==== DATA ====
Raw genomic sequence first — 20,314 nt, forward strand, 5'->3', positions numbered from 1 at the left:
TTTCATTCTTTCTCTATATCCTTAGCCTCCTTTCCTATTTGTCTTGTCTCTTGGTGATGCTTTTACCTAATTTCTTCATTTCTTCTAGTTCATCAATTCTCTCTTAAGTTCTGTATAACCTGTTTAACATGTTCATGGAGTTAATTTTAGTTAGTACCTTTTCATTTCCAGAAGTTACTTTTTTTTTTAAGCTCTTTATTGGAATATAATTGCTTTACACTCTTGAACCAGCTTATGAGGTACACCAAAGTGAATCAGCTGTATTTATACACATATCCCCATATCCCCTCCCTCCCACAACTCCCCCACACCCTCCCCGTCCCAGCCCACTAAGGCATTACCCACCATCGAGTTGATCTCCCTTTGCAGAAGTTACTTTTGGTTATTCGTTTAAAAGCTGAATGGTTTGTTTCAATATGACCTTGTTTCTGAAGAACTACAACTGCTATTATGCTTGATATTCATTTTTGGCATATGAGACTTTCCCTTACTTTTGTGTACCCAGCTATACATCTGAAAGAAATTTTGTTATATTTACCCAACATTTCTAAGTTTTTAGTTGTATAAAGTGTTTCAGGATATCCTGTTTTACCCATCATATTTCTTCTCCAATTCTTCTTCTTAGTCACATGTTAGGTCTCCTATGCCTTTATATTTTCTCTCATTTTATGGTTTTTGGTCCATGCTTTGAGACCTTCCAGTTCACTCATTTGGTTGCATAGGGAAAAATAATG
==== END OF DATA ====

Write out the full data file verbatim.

Raw genomic sequence first — 20,314 nt, forward strand, 5'->3', positions numbered from 1 at the left:
TTTCATTCTTTCTCTATATCCTTAGCCTCCTTTCCTATTTGTCTTGTCTCTTGGTGATGCTTTTACCTAATTTCTTCATTTCTTCTAGTTCATCAATTCTCTCTTAAGTTCTGTATAACCTGTTTAACATGTTCATGGAGTTAATTTTAGTTAGTACCTTTTCATTTCCAGAAGTTACTTTTTTTTTTAAGCTCTTTATTGGAATATAATTGCTTTACACTCTTGAACCAGCTTATGAGGTACACCAAAGTGAATCAGCTGTATTTATACACATATCCCCATATCCCCTCCCTCCCACAACTCCCCCACACCCTCCCCGTCCCAGCCCACTAAGGCATTACCCACCATCGAGTTGATCTCCCTTTGCAGAAGTTACTTTTGGTTATTCGTTTAAAAGCTGAATGGTTTGTTTCAATATGACCTTGTTTCTGAAGAACTACAACTGCTATTATGCTTGATATTCATTTTTGGCATATGAGACTTTCCCTTACTTTTGTGTACCCAGCTATACATCTGAAAGAAATTTTGTTATATTTACCCAACATTTCTAAGTTTTTAGTTGTATAAAGTGTTTCAGGATATCCTGTTTTACCCATCATATTTCTTCTCCAATTCTTCTTCTTAGTCACATGTTAGGTCTCCTATGCCTTTATATTTTCTCTCATTTTATGGTTTTTGGTCCATGCTTTGAGACCTTCCAGTTCACTCATTTGGTTGCATAGGGAAAAATAATG